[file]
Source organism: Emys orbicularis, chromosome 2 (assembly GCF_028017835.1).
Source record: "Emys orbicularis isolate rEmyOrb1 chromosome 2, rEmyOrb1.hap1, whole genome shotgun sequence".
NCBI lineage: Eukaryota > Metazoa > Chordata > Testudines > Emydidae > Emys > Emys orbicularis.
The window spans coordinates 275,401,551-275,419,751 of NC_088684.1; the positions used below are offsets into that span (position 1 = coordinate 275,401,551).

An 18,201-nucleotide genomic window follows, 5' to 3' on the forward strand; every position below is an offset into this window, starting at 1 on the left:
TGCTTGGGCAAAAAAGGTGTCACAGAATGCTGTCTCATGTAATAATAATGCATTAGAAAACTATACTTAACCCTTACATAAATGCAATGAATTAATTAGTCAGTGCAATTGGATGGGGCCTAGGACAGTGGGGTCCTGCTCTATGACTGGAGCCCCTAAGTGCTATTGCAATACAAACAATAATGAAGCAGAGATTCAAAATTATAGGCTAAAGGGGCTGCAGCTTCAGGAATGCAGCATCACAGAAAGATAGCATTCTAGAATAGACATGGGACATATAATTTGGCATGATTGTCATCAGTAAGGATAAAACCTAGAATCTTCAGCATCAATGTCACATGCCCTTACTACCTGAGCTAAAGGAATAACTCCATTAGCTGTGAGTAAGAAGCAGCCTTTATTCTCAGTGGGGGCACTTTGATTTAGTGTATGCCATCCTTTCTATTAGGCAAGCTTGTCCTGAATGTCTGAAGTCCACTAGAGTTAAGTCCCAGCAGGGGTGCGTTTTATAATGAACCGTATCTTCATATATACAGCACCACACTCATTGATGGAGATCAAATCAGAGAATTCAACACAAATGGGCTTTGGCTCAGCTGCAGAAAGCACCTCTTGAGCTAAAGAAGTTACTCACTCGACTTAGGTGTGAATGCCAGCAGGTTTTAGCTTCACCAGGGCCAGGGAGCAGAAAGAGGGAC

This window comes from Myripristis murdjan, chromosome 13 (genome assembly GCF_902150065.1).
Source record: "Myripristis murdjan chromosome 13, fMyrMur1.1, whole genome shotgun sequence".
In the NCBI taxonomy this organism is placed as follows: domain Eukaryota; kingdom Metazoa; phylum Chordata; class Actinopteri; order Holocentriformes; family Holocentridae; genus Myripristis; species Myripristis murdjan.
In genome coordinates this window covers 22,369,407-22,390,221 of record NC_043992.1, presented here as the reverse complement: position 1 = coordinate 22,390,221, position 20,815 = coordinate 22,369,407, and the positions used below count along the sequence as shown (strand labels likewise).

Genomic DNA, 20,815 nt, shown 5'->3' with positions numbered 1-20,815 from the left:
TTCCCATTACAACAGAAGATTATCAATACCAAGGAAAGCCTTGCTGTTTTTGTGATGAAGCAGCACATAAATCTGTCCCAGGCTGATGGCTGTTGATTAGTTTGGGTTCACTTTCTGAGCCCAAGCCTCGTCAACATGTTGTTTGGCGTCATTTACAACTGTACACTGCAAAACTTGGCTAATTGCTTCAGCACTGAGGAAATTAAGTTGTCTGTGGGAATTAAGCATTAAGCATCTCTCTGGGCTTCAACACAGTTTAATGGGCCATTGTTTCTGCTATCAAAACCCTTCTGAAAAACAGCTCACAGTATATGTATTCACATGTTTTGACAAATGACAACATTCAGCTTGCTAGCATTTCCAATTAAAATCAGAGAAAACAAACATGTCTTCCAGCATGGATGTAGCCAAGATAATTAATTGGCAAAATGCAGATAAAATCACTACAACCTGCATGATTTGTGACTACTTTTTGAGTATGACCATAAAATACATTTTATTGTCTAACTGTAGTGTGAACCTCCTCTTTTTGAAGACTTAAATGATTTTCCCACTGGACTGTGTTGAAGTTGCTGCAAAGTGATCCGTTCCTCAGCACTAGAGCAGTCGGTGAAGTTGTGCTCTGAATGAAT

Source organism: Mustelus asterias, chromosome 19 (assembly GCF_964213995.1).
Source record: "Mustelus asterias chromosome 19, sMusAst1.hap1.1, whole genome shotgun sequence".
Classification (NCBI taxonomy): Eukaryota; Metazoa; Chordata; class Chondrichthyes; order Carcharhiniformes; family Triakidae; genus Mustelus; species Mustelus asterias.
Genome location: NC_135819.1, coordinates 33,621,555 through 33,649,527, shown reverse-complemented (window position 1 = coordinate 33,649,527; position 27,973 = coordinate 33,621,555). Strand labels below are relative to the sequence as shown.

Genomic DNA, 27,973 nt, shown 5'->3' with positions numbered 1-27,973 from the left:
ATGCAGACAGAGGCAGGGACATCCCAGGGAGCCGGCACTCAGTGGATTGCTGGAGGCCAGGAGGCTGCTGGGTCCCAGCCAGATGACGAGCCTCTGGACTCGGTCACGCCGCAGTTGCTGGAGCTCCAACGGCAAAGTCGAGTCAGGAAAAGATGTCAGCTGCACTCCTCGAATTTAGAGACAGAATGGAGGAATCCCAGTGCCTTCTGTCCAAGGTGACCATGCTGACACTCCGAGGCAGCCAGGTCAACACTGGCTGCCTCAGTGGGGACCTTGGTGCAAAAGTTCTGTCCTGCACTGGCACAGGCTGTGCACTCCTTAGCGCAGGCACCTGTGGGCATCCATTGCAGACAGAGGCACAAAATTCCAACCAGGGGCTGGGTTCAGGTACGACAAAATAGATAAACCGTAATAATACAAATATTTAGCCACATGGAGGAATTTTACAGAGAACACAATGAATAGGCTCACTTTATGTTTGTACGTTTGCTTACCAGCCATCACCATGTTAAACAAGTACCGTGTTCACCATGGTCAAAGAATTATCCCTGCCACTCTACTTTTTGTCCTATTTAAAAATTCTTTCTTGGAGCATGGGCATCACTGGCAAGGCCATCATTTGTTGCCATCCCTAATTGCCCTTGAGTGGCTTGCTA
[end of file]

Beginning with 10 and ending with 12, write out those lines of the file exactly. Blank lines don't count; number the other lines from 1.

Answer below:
In genome coordinates this window covers 22,369,407-22,390,221 of record NC_043992.1, presented here as the reverse complement: position 1 = coordinate 22,390,221, position 20,815 = coordinate 22,369,407, and the positions used below count along the sequence as shown (strand labels likewise).

Genomic DNA, 20,815 nt, shown 5'->3' with positions numbered 1-20,815 from the left:
TTCCCATTACAACAGAAGATTATCAATACCAAGGAAAGCCTTGCTGTTTTTGTGATGAAGCAGCACATAAATCTGTCCCAGGCTGATGGCTGTTGATTAGTTTGGGTTCACTTTCTGAGCCCAAGCCTCGTCAACATGTTGTTTGGCGTCATTTACAACTGTACACTGCAAAACTTGGCTAATTGCTTCAGCACTGAGGAAATTAAGTTGTCTGTGGGAATTAAGCATTAAGCATCTCTCTGGGCTTCAACACAGTTTAATGGGCCATTGTTTCTGCTATCAAAACCCTTCTGAAAAACAGCTCACAGTATATGTATTCACATGTTTTGACAAATGACAACATTCAGCTTGCTAGCATTTCCAATTAAAATCAGAGAAAACAAACATGTCTTCCAGCATGGATGTAGCCAAGATAATTAATTGGCAAAATGCAGATAAAATCACTACAACCTGCATGATTTGTGACTACTTTTTGAGTATGACCATAAAATACATTTTATTGTCTAACTGTAGTGTGAACCTCCTCTTTTTGAAGACTTAAATGATTTTCCCACTGGACTGTGTTGAAGTTGCTGCAAAGTGATCCGTTCCTCAGCACTAGAGCAGTCGGTGAAGTTGTGCTCTGAATGAAT